Tuesday, June 23, 2009

Wildcat Ridge Wildlife Mangement Area

The Wildcat Ridge Wildlife Mangement Area, located off Rt. 513 in northern Morris County, features an official Hawk Migration Association of North America "hawkwatch" at the top of the ridge. This is a great place to see migrating hawks in the spring and fall as they ride the thermals along the ridge top.

The hawkwatch is staffed with NJDEP volunteers who perform the hawk counts from mid-August to mid-November, and in the spring from mid-February to mid-May. There is a viewing platform on the ridgetop.

The breathtaking view of the Highlands is well worth the walk to the lookout even when the hawks are not moving. The hawkwatch provides a spectacular vista of the forest and valleys of the Highlands. On a clear day the New York City skyline is visible from this overlook high on the edge of the ridge. The view provides an otherwise hard to obtain understanding of the vastness of the Highlands forest resource and its value to hundreds of species including humans, in northern New Jersey.

No other area in north Jersey has the large unfragmented forests needed to preserve populations of endangered hawks, owls, and increasingly rare songbirds. These forests are even more important to the millions of humans living in the urban centers whose drinking water comes from the lakes and streams of the Highlands purified by its forests and open space.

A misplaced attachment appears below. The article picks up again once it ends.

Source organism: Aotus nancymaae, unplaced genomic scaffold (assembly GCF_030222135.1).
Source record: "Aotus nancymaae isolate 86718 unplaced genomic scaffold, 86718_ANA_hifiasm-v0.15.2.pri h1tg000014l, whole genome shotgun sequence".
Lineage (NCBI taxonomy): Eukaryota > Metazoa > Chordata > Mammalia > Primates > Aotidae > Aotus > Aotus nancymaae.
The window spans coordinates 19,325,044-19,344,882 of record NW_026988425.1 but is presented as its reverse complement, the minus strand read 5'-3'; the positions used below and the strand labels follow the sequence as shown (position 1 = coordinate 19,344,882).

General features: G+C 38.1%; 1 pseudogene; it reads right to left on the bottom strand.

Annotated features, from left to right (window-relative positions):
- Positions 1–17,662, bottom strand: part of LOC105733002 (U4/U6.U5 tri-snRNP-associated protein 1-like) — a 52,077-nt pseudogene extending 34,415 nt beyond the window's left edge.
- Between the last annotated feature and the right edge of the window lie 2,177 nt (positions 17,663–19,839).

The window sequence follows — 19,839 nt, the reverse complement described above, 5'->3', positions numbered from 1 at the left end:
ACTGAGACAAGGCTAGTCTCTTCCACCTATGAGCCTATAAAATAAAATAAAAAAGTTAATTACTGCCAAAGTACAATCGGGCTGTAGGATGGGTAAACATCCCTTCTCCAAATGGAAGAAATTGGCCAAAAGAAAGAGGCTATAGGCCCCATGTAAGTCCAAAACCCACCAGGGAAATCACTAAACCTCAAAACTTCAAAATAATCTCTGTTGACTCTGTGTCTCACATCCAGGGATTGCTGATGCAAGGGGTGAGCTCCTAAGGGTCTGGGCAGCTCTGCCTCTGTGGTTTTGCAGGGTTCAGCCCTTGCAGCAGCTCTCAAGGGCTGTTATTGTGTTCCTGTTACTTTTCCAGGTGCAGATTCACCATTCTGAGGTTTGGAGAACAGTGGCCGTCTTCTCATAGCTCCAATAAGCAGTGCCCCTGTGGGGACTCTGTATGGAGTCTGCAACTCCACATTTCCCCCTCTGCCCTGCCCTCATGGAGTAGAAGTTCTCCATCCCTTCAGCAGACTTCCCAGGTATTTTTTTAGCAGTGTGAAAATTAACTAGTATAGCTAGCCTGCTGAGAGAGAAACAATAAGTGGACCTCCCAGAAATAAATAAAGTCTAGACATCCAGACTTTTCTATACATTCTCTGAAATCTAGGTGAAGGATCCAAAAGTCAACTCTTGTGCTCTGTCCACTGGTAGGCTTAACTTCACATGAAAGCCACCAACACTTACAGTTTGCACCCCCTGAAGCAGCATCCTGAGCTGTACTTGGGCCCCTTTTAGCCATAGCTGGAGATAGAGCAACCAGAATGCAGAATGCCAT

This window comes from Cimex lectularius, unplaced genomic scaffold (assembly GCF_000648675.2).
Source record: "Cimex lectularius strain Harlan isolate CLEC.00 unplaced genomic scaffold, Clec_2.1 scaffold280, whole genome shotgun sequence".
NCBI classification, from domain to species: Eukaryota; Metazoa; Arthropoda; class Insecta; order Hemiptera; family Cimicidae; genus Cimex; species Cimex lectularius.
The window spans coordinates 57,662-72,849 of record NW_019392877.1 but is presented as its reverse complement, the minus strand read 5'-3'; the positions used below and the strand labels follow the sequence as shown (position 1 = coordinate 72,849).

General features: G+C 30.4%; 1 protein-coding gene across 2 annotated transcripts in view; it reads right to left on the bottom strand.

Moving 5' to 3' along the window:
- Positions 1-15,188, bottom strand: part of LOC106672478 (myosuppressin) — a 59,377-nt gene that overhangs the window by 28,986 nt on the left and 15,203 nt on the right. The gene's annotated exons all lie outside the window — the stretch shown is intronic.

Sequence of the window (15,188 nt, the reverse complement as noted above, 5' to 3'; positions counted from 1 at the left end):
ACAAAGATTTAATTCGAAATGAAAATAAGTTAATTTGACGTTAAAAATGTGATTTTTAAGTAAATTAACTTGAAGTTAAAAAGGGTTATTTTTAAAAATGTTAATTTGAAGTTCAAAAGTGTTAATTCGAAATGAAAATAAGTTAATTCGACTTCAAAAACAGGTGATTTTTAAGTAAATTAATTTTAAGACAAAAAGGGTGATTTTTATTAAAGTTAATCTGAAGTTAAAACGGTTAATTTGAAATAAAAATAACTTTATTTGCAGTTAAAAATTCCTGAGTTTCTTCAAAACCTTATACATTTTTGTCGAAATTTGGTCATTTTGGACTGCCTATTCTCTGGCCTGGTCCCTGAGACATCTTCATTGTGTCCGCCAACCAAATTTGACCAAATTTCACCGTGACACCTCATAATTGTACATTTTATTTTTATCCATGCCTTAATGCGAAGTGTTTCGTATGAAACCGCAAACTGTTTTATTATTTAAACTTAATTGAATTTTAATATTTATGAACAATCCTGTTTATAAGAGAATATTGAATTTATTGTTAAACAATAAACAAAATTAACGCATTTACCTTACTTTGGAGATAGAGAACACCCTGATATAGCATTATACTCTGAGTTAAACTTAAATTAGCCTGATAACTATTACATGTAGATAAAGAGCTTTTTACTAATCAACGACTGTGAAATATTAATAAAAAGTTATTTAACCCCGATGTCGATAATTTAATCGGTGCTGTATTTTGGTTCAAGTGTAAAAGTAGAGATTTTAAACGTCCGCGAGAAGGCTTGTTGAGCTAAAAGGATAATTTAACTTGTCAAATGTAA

According to NJ Audubon, species of "Conservation Concern – State-endangered" at the Hawkwatch include the Northern Goshawk (seen in photo above) and Red-shouldered Hawk as well as the "Conservation Concern – State-special Concern" Cerulean Warbler.

A kiosk with information about the extensive trail network developed within this WMA, which includes a segment of the Highlands Trail, is located in the parking lot. A composting toilet is also available near the parking area.

1 comment:

  1. I lived in Marcella, on Green Pond Road, and my Dad and I would hunt near the cemetery in Hibernia. My Dad shot a wicked buck there once in bow season in the late 1970's and gut shot it. Strangely, it died right in the cemetery, and we found it the next day covered with frost of a cold late October morning. Great memories.
    HVAC Schools in New Jersey